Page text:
“The sale of 80 Rafale to the UAE Federation is a French success story: I am very proud and very happy as a result. I wish to thank the authorities of the Emirates for their renewed confidence in our aircraft,” said Eric Trappier, the Chairman and CEO of Dassault Aviation, in a press release statement in December 2021. “This contract, which is the largest ever obtained by the French combat aeronautics industry, consolidates a national industrial base, which is without doubt unique in Europe, comprising as it does major groups and SME/SMIs, around a company which has been the prime contractor for all the generations of military and civil aircraft for the past 70 years.”
Once the UAE receives its Rafales, it will join the small club of countries flying the twin-engine combat jets alongside France, India, Qatar, Egypt, Greece, and Croatia, who also struck a deal with Dassault Aviation to purchase 12 Rafales right after Abu Dhabi.
In April 2022, Dassault Aviation announced that it had received the first downpayment from UAE, with the latter expecting to welcome its new fleet in 2027.
The F4 Rafale
The Rafale (“Burst of Fire”) is a twin-engine, multi-role fighter jet introduced by Dassault Aviation in the early 2000s. Soaring across the sky since 2004, the fighter jet can serve several missions, including air sovereignty, in-depth strike, anti-ship strike, close-air support, ISR (intelligence, surveillance, and reconnaissance), and nuclear deterrence with a wide range of weapons. Depending on its loadout, it can also perform against air, ground, and maritime targets.
— Air Power (@RealAirPower1) December 3, 2021
The F4 Rafale variant is under development, which the French ministry of defense launched in May 2017. Its first test flight campaign was conducted in April last year and is estimated to be in service later this decade.
A two-manned crew, a standard Rafale has a length of 15.30 m, a wingspan of 10.90 m, and a height of 5.30 m, with an overall empty weight of 10 t. It is outfitted with two Snecma M88-4e turbofans that each generate up to 50.04 kN dry and 75 kN with an afterburner. The fighter jet has an impressive performance, capable of up to 750 knots (Mach 1.8) maximum speed and a service ceiling of roughly 50,000 ft.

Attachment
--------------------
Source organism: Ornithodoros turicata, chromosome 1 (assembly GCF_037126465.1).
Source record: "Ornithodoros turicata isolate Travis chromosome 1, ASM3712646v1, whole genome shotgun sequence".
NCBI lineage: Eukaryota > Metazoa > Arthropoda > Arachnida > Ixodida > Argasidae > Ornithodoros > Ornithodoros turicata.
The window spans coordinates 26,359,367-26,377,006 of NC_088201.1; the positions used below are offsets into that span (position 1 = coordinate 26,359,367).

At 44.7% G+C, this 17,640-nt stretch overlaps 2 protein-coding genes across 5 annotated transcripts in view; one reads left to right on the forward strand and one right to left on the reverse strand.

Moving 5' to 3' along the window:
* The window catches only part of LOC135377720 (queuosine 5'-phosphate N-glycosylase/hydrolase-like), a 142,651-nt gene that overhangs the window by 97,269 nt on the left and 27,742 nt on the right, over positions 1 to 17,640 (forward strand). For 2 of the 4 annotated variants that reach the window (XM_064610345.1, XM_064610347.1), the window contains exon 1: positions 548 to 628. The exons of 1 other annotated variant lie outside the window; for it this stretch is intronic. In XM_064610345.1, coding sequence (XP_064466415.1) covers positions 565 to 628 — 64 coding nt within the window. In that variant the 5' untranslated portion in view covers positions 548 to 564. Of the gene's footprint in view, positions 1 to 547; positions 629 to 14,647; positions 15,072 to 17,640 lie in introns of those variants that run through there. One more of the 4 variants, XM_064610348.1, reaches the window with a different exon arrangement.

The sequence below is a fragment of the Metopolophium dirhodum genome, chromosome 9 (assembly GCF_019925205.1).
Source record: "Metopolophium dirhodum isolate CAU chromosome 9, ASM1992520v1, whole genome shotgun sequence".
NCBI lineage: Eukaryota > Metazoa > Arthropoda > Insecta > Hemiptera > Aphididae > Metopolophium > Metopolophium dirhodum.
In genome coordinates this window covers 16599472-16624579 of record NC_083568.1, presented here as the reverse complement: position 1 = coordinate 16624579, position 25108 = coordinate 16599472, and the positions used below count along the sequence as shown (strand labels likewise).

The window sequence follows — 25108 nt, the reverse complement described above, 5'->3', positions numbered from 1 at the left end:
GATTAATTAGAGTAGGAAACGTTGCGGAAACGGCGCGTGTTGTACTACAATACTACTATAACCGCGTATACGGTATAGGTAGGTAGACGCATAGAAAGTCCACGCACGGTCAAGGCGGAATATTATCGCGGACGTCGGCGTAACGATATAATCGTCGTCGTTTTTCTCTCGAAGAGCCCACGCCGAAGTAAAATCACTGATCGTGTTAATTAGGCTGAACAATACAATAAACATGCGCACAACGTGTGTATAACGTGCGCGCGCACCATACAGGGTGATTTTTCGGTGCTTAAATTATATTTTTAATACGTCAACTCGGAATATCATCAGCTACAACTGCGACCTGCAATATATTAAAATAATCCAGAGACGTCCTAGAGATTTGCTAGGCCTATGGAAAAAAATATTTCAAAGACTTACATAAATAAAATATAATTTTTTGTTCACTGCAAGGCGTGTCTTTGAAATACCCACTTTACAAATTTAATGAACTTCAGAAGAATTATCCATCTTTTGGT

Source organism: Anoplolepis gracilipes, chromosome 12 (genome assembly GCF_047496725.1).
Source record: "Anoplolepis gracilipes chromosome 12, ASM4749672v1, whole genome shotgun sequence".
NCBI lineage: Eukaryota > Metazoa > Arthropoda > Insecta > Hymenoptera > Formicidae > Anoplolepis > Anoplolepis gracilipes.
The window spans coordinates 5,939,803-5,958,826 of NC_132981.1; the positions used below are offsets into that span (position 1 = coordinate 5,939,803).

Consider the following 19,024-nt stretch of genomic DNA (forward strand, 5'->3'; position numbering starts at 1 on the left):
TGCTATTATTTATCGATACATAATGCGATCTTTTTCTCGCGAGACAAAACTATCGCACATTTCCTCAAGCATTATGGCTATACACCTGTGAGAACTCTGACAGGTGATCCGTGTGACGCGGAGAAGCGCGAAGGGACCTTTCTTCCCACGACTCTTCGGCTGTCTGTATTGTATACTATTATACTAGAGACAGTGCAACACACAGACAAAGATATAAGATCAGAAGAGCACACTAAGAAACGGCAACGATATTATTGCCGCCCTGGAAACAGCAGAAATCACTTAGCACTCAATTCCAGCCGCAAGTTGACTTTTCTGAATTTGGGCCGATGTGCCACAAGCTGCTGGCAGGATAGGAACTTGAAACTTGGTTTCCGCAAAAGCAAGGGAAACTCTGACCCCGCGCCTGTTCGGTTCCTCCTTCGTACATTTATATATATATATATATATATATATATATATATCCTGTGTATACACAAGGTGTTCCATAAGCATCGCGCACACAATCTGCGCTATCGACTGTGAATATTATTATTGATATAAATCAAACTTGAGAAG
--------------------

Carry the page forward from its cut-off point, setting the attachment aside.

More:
In terms of its mission systems, the Rafale can integrate a variety of current and future armaments, including the MICA air-to-air “Beyond Visual Range” interception, combat, and self-defense missiles; METEOR long-range air-to-air missiles; the Highly Agile and Manoeuvrable Munition Extended Range (HAMMER) modular, rocket-boosted air-to-ground precision-guided weapon series; a 30mm internal cannon; and laser-guided bombs, to name a few.
According to the latest Flight Global analysis, the US remained reigning in air superiority with over 13,000 (25%) active fleets, followed by Russia (8%), China (6%), India (4%), and South Korea (3%). Japan came sixth with a three percent share of the overall global fleet, while Pakistan, Egypt, and Turkey came in next with a two percent share, dominating the Middle East. Meanwhile, France manages to secure the top ten spot with 1,055 (2%) active fleets, just two fleets short of Turkey.
Pakistan, Saudi Arabia, and Egypt are all in the top ten in terms of combat-role aircraft, with active fleet shares of 447, 364, and 338, respectively.